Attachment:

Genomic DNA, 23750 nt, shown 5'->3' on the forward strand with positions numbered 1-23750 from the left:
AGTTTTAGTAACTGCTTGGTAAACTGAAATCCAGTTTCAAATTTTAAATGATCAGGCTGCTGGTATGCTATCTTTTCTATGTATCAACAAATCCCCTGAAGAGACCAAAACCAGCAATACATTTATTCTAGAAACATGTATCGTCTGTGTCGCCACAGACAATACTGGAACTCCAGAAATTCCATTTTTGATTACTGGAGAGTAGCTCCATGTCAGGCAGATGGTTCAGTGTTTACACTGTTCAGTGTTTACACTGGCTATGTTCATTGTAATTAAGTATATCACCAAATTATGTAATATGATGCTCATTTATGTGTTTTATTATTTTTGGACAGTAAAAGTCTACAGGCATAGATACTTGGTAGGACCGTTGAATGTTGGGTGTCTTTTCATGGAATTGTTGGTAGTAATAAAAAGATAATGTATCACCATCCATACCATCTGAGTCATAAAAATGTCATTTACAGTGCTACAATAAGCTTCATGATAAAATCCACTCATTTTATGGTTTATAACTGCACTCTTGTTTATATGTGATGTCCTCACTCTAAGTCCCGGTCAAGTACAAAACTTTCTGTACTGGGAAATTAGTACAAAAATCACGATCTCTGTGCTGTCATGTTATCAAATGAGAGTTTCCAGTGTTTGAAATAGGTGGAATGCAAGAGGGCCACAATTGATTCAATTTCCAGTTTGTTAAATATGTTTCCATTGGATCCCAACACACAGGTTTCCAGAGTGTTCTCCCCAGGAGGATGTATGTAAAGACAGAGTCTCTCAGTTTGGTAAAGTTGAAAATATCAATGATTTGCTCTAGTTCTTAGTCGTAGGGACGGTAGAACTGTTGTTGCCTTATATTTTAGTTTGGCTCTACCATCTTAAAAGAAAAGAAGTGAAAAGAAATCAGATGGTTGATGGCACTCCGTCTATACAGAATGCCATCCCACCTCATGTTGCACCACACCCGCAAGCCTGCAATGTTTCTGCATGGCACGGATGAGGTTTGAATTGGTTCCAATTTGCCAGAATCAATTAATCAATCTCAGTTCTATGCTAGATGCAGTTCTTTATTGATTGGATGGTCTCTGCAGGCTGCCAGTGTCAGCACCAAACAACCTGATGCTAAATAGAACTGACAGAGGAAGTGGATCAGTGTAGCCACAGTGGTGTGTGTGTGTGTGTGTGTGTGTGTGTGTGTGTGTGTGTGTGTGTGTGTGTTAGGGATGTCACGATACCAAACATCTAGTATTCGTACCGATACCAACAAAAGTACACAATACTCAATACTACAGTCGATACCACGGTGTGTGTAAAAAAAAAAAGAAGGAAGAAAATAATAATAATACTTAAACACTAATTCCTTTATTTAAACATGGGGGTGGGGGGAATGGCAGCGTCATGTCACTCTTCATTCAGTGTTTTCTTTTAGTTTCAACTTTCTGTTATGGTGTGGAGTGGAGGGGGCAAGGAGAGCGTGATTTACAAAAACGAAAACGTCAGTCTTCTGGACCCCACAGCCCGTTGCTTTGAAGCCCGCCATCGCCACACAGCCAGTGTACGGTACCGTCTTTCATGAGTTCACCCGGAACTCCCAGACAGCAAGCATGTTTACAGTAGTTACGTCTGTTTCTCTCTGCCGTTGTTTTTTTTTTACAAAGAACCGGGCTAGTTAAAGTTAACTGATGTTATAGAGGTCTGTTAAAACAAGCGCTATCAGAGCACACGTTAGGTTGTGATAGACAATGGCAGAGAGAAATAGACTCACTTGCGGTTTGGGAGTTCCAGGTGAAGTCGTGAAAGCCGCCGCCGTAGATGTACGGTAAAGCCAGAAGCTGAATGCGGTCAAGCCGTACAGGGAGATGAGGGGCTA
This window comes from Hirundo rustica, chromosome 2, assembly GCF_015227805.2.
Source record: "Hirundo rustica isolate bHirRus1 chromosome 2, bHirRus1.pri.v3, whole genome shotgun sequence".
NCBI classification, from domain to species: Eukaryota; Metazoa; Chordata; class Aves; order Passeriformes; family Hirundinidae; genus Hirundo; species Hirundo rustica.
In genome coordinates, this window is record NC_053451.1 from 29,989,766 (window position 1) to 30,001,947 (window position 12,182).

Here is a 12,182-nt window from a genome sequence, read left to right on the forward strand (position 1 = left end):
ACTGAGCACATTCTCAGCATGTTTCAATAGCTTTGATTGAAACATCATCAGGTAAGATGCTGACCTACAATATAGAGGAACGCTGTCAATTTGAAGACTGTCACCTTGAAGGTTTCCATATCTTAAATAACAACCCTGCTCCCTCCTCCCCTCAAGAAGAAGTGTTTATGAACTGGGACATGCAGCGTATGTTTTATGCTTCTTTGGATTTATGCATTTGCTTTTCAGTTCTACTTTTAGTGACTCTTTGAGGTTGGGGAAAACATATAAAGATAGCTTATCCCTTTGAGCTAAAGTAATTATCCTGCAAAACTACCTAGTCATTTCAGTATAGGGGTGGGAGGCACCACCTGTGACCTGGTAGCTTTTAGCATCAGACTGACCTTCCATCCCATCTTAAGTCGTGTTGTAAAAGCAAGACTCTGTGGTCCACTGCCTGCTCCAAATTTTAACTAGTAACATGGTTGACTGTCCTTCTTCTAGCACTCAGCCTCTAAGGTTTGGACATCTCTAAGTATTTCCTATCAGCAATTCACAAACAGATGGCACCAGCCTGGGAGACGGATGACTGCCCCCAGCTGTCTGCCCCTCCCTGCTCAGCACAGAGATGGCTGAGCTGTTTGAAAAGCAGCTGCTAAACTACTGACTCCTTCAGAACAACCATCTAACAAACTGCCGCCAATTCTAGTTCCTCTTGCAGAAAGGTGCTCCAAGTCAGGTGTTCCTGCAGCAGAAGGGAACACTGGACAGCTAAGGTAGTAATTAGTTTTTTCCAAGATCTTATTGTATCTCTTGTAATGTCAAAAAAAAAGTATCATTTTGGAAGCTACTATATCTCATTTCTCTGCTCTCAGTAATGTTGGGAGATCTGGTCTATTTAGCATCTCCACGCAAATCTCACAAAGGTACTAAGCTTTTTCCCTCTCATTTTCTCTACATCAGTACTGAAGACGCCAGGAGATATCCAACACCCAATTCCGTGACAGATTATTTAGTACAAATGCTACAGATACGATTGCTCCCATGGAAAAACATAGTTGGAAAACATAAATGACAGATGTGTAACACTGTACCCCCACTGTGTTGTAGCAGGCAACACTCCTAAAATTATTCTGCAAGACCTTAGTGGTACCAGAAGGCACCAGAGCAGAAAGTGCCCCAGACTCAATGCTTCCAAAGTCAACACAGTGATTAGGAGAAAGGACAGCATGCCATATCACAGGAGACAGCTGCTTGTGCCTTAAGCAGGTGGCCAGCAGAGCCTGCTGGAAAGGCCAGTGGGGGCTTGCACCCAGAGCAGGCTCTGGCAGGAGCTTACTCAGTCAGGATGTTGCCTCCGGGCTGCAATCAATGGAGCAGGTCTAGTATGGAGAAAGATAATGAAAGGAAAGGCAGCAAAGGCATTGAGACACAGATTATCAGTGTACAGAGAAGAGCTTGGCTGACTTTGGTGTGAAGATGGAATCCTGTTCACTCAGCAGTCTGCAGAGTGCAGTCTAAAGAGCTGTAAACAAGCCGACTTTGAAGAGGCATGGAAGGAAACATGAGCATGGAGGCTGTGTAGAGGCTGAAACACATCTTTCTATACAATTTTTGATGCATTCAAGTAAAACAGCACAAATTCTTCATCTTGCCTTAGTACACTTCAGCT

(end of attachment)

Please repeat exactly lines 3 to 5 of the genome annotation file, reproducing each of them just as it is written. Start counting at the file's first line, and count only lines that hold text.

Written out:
This window comes from Hirundo rustica, chromosome 2, assembly GCF_015227805.2.
Source record: "Hirundo rustica isolate bHirRus1 chromosome 2, bHirRus1.pri.v3, whole genome shotgun sequence".
NCBI classification, from domain to species: Eukaryota; Metazoa; Chordata; class Aves; order Passeriformes; family Hirundinidae; genus Hirundo; species Hirundo rustica.